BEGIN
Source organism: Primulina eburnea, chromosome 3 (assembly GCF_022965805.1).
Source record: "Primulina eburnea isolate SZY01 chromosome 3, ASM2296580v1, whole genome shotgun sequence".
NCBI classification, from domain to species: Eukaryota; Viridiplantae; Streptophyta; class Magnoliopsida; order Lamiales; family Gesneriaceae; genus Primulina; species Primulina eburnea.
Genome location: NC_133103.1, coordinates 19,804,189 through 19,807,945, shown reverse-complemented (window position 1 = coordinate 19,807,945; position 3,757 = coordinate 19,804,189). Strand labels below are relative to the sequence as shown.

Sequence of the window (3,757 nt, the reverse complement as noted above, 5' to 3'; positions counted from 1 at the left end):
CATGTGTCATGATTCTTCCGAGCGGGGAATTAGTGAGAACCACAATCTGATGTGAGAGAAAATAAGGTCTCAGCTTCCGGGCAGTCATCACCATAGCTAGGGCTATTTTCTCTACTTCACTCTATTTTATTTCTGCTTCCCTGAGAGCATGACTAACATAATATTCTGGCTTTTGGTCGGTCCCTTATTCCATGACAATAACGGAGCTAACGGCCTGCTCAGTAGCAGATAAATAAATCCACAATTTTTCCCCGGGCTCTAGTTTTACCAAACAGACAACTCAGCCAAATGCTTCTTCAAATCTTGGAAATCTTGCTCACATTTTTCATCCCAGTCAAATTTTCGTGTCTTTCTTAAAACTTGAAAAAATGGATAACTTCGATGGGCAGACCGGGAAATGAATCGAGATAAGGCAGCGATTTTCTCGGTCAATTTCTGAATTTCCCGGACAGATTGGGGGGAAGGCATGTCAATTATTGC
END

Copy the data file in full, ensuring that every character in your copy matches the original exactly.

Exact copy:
Source organism: Primulina eburnea, chromosome 3 (assembly GCF_022965805.1).
Source record: "Primulina eburnea isolate SZY01 chromosome 3, ASM2296580v1, whole genome shotgun sequence".
NCBI classification, from domain to species: Eukaryota; Viridiplantae; Streptophyta; class Magnoliopsida; order Lamiales; family Gesneriaceae; genus Primulina; species Primulina eburnea.
Genome location: NC_133103.1, coordinates 19,804,189 through 19,807,945, shown reverse-complemented (window position 1 = coordinate 19,807,945; position 3,757 = coordinate 19,804,189). Strand labels below are relative to the sequence as shown.

Sequence of the window (3,757 nt, the reverse complement as noted above, 5' to 3'; positions counted from 1 at the left end):
CATGTGTCATGATTCTTCCGAGCGGGGAATTAGTGAGAACCACAATCTGATGTGAGAGAAAATAAGGTCTCAGCTTCCGGGCAGTCATCACCATAGCTAGGGCTATTTTCTCTACTTCACTCTATTTTATTTCTGCTTCCCTGAGAGCATGACTAACATAATATTCTGGCTTTTGGTCGGTCCCTTATTCCATGACAATAACGGAGCTAACGGCCTGCTCAGTAGCAGATAAATAAATCCACAATTTTTCCCCGGGCTCTAGTTTTACCAAACAGACAACTCAGCCAAATGCTTCTTCAAATCTTGGAAATCTTGCTCACATTTTTCATCCCAGTCAAATTTTCGTGTCTTTCTTAAAACTTGAAAAAATGGATAACTTCGATGGGCAGACCGGGAAATGAATCGAGATAAGGCAGCGATTTTCTCGGTCAATTTCTGAATTTCCCGGACAGATTGGGGGGAAGGCATGTCAATTATTGC